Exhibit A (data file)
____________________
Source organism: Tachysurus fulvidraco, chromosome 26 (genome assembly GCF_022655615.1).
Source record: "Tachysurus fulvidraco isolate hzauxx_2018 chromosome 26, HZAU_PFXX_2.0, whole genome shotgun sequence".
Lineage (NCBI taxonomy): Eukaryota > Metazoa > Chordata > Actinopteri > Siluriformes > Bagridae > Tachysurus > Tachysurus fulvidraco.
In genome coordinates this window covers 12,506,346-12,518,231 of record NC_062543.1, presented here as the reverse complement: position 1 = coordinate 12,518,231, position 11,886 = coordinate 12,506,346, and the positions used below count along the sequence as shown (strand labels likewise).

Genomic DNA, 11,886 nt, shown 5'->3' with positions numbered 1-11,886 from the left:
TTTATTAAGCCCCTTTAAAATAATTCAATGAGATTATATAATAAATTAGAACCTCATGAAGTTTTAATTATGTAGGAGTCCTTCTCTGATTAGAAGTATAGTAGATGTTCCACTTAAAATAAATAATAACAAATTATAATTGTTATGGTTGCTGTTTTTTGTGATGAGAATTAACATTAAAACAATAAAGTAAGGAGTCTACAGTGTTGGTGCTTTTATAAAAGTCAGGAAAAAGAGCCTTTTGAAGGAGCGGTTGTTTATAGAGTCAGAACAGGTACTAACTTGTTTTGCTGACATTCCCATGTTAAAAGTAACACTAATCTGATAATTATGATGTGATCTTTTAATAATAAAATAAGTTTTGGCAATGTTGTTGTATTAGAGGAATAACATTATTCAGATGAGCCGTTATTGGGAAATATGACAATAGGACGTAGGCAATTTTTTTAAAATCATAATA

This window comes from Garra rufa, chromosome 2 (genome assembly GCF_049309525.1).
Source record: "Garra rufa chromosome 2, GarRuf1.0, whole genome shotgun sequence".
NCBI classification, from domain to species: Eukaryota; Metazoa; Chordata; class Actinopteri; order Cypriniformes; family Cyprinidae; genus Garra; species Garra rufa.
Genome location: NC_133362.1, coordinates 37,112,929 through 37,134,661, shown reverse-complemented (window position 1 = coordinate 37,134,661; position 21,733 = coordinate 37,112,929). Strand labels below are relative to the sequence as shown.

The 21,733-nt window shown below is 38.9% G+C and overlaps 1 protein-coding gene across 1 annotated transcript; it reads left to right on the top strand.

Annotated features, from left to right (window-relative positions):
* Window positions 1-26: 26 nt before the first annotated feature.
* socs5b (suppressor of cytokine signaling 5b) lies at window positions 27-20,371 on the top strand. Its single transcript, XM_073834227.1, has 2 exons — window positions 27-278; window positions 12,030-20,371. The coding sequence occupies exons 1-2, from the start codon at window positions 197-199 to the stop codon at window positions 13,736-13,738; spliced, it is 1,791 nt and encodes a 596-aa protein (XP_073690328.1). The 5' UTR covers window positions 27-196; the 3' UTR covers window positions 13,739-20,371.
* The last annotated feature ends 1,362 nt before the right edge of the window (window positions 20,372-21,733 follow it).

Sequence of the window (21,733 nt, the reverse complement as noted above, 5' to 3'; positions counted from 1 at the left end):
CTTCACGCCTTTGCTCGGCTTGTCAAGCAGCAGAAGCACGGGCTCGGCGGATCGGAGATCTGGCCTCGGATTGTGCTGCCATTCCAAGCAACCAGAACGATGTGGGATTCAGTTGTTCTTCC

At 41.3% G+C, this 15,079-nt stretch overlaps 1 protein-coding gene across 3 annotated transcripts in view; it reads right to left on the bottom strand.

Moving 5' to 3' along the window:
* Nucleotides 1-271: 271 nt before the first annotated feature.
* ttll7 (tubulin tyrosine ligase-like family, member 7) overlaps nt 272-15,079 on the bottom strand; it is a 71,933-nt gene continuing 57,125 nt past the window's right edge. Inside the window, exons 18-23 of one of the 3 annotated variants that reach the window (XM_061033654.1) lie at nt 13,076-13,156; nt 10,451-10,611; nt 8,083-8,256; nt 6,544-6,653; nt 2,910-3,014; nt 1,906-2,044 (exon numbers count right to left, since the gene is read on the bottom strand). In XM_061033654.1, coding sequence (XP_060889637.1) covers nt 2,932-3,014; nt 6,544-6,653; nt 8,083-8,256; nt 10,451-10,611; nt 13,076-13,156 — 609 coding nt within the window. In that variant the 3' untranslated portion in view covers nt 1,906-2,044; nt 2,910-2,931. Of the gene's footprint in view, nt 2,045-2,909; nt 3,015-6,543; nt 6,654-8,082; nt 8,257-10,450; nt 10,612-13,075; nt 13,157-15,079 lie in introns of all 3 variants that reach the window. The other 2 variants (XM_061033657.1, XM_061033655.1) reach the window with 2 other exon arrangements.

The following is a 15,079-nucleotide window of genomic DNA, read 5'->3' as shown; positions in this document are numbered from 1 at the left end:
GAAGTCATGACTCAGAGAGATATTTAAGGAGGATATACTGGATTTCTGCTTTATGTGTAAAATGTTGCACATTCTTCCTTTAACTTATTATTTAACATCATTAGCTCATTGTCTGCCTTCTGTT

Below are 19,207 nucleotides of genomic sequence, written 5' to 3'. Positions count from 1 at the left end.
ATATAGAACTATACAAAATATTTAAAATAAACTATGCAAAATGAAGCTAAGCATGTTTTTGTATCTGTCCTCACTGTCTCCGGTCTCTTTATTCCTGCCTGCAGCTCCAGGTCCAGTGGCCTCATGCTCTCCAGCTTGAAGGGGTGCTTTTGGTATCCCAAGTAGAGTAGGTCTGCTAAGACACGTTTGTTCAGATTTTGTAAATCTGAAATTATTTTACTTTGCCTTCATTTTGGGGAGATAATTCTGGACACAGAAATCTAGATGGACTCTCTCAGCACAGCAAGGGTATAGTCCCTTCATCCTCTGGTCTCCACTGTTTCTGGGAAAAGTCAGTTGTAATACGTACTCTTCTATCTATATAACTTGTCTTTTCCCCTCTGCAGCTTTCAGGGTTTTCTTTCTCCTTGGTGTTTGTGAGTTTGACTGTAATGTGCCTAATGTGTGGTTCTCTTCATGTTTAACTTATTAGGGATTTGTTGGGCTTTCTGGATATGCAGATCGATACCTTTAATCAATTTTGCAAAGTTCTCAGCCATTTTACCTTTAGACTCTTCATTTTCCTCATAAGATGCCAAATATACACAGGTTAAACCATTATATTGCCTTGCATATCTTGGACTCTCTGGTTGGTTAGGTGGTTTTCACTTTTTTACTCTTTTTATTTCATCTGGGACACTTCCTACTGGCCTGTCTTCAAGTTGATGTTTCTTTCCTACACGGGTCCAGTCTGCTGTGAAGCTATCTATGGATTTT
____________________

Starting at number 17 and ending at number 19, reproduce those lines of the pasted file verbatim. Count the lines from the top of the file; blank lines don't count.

CTTCACGCCTTTGCTCGGCTTGTCAAGCAGCAGAAGCACGGGCTCGGCGGATCGGAGATCTGGCCTCGGATTGTGCTGCCATTCCAAGCAACCAGAACGATGTGGGATTCAGTTGTTCTTCC

At 41.3% G+C, this 15,079-nt stretch overlaps 1 protein-coding gene across 3 annotated transcripts in view; it reads right to left on the bottom strand.

Moving 5' to 3' along the window: